The first hints of colour have begun to show themselves; a patchwork of red, yellow, orange, and green is currently in the works, the nights have become chilly, and autumn thunderstorms have begun to entertain us – Meaford's Big Fall Weekend is upon us.
If you've been in the urban area of Meaford in the past few weeks you have no doubt noticed the numerous scarecrow displays married with cornstalk decorations embellishing the lamp posts, signalling that the town is ready for this year's Scarecrow Invasion & Family Festival, which is set to kick off at 6 p.m. on Friday, October 4 with the traditional Scarecrow Parade.
As is customary, the hundreds, and sometimes thousands, of onlookers will follow the parade to the Rotary Harbour Pavilion where the family festival will kick into high gear.
But you don't need to be in Meaford's downtown core to enjoy the scarecrows this year. On Sunday morning I took a drive out to Bognor to take in the scarecrow displays they have created for the first time this year. 'Downtown Bognor' as former MPP Bill Murdoch lovingly calls it has been spruced up for fall with scarecrow displays matching this year's book theme. I always love taking a drive out to Bognor, but on Sunday it was a particularly enjoyable excursion thanks to all those scarecrows to stop and view.
If you are planning on participating in the popular pie baking contest, freshly baked apple pies need to be dropped off for judging at the Church of Nazarene between 1 and 3 pm on Friday. There are two categories: young bakers (ages 8-11) and traditional. The contest is open to all residents of the Municipality of Meaford.
While the Scarecrow Invasion, with its obvious presence in the community thanks to more than 250 scarecrows on display, might be the traditional headline grabber of the Big Fall Weekend, once the festival is over, the remainder of the weekend belongs to the annual Apple Harvest Craft Show, which will be held once again in the arena and the curling club on Saturday and Sunday.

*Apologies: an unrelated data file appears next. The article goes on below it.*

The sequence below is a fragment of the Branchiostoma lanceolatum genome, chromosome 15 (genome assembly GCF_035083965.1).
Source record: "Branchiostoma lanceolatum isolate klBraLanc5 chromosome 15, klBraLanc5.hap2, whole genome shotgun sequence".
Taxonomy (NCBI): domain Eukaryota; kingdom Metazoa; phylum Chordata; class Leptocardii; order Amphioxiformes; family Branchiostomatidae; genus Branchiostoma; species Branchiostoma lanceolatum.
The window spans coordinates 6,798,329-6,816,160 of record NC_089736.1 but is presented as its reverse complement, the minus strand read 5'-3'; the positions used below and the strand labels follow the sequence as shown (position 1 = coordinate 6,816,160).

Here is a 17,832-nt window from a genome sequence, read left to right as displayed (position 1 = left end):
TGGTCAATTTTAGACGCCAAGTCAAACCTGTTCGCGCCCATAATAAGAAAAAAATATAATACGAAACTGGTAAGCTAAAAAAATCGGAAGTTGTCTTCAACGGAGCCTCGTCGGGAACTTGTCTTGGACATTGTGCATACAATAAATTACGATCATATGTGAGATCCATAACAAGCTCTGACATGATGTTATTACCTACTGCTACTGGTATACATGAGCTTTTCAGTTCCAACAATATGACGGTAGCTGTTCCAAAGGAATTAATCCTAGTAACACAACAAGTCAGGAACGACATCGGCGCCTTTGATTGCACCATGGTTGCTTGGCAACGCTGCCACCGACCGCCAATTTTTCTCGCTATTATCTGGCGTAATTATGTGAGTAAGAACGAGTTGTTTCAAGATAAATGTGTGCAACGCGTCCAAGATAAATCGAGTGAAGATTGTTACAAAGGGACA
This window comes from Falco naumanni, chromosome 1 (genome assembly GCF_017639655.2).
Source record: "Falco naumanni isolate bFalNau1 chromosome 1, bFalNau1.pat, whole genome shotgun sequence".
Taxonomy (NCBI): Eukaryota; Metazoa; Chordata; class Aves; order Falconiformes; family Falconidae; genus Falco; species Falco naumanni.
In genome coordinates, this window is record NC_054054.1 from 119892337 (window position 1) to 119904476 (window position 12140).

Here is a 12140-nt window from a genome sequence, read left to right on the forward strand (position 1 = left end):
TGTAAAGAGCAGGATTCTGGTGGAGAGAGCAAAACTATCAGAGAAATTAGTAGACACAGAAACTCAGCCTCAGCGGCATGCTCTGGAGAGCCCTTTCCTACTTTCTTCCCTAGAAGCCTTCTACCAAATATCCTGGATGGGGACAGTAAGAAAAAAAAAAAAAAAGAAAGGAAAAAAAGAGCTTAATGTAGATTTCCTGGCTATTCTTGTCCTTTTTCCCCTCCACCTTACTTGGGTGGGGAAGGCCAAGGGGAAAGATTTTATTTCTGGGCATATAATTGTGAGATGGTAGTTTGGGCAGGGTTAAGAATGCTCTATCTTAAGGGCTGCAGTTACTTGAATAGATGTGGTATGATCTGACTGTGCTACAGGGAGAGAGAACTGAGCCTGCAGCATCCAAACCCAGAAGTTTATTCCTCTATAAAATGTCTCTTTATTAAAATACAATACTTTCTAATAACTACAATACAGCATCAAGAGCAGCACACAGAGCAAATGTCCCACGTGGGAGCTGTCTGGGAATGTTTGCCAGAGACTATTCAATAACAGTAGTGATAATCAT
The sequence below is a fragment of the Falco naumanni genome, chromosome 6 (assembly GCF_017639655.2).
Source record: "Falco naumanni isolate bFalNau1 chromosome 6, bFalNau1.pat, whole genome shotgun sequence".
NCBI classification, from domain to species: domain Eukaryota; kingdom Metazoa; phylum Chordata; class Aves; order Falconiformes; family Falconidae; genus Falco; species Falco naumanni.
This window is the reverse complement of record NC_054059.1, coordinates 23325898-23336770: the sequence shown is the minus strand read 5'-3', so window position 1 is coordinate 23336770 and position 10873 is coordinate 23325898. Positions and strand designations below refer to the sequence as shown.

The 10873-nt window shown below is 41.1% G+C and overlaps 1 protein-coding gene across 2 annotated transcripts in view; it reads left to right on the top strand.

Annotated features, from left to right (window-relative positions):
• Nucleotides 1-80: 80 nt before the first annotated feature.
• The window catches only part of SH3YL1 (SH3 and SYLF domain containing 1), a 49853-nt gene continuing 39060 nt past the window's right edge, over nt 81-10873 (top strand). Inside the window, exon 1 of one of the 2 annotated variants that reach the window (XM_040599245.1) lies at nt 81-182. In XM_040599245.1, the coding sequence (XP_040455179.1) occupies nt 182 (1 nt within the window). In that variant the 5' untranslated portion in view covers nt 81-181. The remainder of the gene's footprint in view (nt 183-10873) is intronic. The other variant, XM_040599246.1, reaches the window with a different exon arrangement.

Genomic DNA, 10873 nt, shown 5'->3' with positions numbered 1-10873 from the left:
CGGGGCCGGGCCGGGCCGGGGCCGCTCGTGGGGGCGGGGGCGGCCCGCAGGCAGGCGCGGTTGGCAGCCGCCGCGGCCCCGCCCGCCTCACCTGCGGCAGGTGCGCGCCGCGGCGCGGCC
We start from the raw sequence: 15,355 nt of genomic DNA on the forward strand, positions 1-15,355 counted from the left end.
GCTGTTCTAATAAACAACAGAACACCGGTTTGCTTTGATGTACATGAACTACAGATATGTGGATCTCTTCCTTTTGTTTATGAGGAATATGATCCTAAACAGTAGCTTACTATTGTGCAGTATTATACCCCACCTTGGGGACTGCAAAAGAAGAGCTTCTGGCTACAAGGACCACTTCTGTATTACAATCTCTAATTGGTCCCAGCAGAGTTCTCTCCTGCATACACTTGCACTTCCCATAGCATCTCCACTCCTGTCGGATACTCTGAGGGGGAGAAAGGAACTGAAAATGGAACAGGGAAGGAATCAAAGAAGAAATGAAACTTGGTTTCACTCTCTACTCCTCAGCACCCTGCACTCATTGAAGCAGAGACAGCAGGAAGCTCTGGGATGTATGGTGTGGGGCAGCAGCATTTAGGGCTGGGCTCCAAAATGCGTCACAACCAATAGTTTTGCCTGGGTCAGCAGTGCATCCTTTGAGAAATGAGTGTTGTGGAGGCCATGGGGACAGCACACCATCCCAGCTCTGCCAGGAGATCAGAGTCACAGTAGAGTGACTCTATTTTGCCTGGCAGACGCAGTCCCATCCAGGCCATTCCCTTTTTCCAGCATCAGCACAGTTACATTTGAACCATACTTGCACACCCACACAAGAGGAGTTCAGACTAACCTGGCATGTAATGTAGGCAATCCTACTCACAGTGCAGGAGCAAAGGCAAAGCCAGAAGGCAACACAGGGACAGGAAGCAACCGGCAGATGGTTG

The huge craft show is another annual event that has grown in size and popularity over its more than 35-year history. From its humble beginnings in 1983, the Apple Harvest Craft Show has grown to be one of the largest in southern Ontario, and it attracts roughly 200 artisans who feature a wide range of arts and crafts items, with a little something for everyone. The event has become a popular early holiday shopping destination for many in search of unique gifts for special people on their lists.
The big event begins at 10 a.m on Saturday morning, and the doors will be open until 6 p.m. On the second day of the craft show, Sunday, the doors will be open from 10 a.m. until 4 p.m.
While there has been a delay in the rehabilitation of the Sykes Street bridge, the municipality has said that both lanes of the bridge will be open this weekend in order to accommodate the massive influx of traffic that these two events will bring into the downtown core – but bring your patience, as the Big Fall Weekend brings with it traffic congestion and an influx of locals and tourists taking part in the weekend's events.
If big events aren't your scene, don't forget that the Net Shed is still open, and with the cooler weather approaching, now is a good time to stock up on books for the winter. What better way to do so than to support the Friends of the Meaford Library?
Whatever you choose to do this weekend, enjoy the transition from summer to autumn, and enjoy the weekend, as Meaford says goodbye to summer and welcomes autumn to the neighbourhood!